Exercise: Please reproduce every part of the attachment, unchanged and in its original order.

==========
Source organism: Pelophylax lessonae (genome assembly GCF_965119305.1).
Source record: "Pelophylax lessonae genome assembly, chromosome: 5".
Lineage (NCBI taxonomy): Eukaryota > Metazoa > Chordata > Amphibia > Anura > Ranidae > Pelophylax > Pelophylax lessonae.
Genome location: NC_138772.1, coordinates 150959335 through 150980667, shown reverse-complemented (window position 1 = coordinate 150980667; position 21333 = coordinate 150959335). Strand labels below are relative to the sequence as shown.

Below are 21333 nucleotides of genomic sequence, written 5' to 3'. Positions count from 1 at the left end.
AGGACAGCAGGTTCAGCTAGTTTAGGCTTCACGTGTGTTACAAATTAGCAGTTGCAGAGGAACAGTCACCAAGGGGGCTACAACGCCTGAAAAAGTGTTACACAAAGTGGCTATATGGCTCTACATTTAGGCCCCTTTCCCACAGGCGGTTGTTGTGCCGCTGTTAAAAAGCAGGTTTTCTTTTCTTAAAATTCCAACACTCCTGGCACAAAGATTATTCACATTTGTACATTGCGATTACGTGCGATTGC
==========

Source organism: Pelophylax lessonae (genome assembly GCF_965119305.1).
Source record: "Pelophylax lessonae genome assembly, chromosome: 5".
Lineage (NCBI taxonomy): Eukaryota > Metazoa > Chordata > Amphibia > Anura > Ranidae > Pelophylax > Pelophylax lessonae.
Genome location: NC_138772.1, coordinates 150959335 through 150980667, shown reverse-complemented (window position 1 = coordinate 150980667; position 21333 = coordinate 150959335). Strand labels below are relative to the sequence as shown.

Below are 21333 nucleotides of genomic sequence, written 5' to 3'. Positions count from 1 at the left end.
AGGACAGCAGGTTCAGCTAGTTTAGGCTTCACGTGTGTTACAAATTAGCAGTTGCAGAGGAACAGTCACCAAGGGGGCTACAACGCCTGAAAAAGTGTTACACAAAGTGGCTATATGGCTCTACATTTAGGCCCCTTTCCCACAGGCGGTTGTTGTGCCGCTGTTAAAAAGCAGGTTTTCTTTTCTTAAAATTCCAACACTCCTGGCACAAAGATTATTCACATTTGTACATTGCGATTACGTGCGATTGC